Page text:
Your hands are versatile and complex, with the ability to do tasks that involve both strength and delicacy. Let’s look at the main structures of your hands to see how they do all the things they do.
Bones and joints
There are twenty-seven bones in each hand. Starting at the wrist, you have eight small carpal bones. Next, five metacarpal bones form the middle part of your hand. After that are the phalanges, or finger bones. These bones connect to each other with strong bands of tissue called ligaments.
Muscles and tendons
To move your hand bones, you need muscles (which provide power) and tendons (which connect muscle to bone). Your hands have a large number of both. Some of the muscles that control your hands are in your hands, while others are in your forearm, and use long tendons to move your hands.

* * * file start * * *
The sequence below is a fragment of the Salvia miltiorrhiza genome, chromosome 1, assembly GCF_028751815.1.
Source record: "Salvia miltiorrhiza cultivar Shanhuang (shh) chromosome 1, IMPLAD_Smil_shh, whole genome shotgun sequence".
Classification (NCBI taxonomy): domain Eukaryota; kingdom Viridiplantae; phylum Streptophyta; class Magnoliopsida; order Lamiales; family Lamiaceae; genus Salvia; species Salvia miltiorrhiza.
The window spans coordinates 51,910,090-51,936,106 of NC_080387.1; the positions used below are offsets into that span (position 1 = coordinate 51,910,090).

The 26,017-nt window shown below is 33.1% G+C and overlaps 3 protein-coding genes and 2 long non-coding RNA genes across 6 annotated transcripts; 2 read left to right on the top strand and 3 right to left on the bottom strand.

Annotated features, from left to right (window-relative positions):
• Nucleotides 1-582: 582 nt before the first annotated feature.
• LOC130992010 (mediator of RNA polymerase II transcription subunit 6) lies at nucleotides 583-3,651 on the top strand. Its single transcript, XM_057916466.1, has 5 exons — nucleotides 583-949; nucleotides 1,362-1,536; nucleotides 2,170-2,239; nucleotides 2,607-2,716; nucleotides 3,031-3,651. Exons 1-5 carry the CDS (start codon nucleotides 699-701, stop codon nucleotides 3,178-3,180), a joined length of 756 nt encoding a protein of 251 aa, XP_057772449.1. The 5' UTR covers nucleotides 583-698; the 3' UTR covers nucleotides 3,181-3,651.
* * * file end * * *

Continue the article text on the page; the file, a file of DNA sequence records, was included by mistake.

Nerves and vessels
Your hands are also interwoven with nerves and blood vessels. The nerves make your hands very sensitive to touch, so that you can feel when something is hot, cold or sharp. And, the blood vessels in your hands provide blood to all the tissues and the bones.
Make sure you take care of your hands. Take injuries such as finger fractures and animal bites seriously. Hand injuries that aren’t treated by medical professionals can lead to permanent disability and loss of function.